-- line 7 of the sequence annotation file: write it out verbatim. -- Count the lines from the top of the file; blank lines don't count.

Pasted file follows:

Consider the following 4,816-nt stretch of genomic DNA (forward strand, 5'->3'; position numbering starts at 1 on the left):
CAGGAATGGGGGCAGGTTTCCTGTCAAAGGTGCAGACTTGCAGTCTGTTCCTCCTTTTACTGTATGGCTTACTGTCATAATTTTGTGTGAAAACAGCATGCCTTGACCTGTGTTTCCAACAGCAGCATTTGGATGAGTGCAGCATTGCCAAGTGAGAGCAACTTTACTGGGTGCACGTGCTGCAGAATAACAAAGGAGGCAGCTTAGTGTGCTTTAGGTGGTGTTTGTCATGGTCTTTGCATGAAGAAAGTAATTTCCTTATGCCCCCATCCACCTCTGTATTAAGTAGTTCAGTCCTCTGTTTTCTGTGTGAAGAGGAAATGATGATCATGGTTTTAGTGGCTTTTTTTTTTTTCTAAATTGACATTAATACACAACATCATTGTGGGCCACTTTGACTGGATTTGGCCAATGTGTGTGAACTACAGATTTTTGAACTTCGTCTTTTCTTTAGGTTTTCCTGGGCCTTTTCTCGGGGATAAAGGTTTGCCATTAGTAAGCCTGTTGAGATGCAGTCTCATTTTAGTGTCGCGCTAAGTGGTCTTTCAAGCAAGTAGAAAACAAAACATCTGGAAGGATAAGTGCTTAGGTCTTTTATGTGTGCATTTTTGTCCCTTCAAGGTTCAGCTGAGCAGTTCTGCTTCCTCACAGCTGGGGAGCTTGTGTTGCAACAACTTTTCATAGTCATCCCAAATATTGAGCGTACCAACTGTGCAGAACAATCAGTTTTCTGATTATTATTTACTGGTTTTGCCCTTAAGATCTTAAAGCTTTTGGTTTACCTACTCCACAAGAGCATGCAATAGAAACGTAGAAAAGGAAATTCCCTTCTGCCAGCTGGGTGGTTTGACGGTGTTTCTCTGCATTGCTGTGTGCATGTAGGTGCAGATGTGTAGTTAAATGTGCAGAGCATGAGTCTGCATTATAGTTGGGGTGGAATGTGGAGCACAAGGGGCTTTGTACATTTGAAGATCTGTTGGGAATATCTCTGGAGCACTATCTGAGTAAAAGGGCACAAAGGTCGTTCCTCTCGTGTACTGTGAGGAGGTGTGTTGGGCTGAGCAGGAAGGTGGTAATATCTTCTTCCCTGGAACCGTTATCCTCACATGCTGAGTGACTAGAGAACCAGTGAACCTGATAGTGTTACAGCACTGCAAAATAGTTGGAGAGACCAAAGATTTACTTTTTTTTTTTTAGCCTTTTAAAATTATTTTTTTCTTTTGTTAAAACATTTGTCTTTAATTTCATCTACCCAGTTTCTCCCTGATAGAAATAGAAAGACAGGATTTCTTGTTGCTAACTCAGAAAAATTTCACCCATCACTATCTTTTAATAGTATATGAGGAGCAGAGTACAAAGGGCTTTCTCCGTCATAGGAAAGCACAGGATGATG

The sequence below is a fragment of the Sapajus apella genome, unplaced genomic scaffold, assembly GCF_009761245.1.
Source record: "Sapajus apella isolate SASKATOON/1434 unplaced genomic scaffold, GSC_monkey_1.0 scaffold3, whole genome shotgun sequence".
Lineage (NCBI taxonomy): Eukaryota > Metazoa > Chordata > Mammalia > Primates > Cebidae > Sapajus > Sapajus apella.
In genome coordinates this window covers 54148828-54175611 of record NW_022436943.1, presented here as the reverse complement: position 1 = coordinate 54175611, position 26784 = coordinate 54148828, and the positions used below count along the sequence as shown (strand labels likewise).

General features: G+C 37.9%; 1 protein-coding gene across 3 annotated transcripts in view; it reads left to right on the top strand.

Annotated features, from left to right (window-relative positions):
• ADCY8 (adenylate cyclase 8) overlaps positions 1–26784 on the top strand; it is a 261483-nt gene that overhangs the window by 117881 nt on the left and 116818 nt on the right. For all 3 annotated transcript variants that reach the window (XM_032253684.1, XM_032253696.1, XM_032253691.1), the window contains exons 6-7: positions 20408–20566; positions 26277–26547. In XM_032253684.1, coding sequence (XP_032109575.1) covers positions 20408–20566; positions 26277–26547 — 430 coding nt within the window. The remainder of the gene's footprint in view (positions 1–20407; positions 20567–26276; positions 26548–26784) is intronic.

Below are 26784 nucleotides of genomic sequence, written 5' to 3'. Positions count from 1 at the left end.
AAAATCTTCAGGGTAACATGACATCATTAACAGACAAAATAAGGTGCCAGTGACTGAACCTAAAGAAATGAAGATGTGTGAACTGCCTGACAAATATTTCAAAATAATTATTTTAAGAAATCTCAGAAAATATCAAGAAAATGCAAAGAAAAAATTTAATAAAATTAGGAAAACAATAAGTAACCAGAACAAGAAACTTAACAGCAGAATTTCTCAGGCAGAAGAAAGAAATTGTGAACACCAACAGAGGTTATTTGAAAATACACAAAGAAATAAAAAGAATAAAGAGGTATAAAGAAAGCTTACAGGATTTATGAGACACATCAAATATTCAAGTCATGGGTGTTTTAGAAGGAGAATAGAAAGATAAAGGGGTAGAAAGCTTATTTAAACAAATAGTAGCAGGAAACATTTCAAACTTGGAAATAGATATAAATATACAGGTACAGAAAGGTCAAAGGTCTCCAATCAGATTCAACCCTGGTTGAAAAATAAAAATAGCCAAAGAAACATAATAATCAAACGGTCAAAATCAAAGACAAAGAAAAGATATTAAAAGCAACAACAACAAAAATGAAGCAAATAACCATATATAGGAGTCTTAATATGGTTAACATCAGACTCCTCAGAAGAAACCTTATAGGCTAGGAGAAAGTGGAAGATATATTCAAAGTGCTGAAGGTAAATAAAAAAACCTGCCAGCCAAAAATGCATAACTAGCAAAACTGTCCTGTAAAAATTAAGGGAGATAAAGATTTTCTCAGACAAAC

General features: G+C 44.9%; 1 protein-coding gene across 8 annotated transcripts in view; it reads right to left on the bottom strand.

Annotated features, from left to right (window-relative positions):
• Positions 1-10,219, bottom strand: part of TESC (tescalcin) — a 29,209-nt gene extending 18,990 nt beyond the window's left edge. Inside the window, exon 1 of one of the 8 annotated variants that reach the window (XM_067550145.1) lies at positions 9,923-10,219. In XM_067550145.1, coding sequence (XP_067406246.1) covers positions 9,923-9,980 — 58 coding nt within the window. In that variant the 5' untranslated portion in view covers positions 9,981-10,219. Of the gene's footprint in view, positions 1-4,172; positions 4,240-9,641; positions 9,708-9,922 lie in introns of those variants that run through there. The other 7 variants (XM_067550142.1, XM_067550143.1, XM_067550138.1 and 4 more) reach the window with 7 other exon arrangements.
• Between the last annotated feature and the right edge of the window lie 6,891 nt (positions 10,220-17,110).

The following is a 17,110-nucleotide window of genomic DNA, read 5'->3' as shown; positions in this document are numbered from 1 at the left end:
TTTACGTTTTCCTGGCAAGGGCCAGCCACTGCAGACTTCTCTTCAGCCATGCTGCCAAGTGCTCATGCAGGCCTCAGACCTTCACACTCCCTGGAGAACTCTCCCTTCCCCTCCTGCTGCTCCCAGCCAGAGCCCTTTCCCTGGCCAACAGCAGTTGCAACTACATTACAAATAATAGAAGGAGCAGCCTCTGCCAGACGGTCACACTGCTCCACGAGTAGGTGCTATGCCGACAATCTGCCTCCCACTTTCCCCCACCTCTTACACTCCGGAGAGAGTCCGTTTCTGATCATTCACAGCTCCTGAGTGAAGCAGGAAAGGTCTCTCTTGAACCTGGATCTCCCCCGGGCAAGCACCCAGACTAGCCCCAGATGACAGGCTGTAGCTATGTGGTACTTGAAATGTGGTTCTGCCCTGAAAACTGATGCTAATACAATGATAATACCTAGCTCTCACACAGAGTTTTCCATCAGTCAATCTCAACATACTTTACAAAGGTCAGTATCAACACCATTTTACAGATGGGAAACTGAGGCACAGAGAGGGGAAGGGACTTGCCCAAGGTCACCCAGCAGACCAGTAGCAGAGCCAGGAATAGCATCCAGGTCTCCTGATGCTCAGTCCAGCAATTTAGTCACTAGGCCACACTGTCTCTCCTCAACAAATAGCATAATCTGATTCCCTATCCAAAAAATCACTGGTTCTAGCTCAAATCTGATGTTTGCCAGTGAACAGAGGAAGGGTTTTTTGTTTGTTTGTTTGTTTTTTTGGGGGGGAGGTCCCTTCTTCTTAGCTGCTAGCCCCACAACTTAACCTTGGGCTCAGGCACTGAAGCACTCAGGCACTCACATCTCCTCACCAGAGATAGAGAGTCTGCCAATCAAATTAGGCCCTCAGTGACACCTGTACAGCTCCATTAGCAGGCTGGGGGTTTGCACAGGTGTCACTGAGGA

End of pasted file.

General features: G+C 37.9%; 1 protein-coding gene across 3 annotated transcripts in view; it reads left to right on the top strand.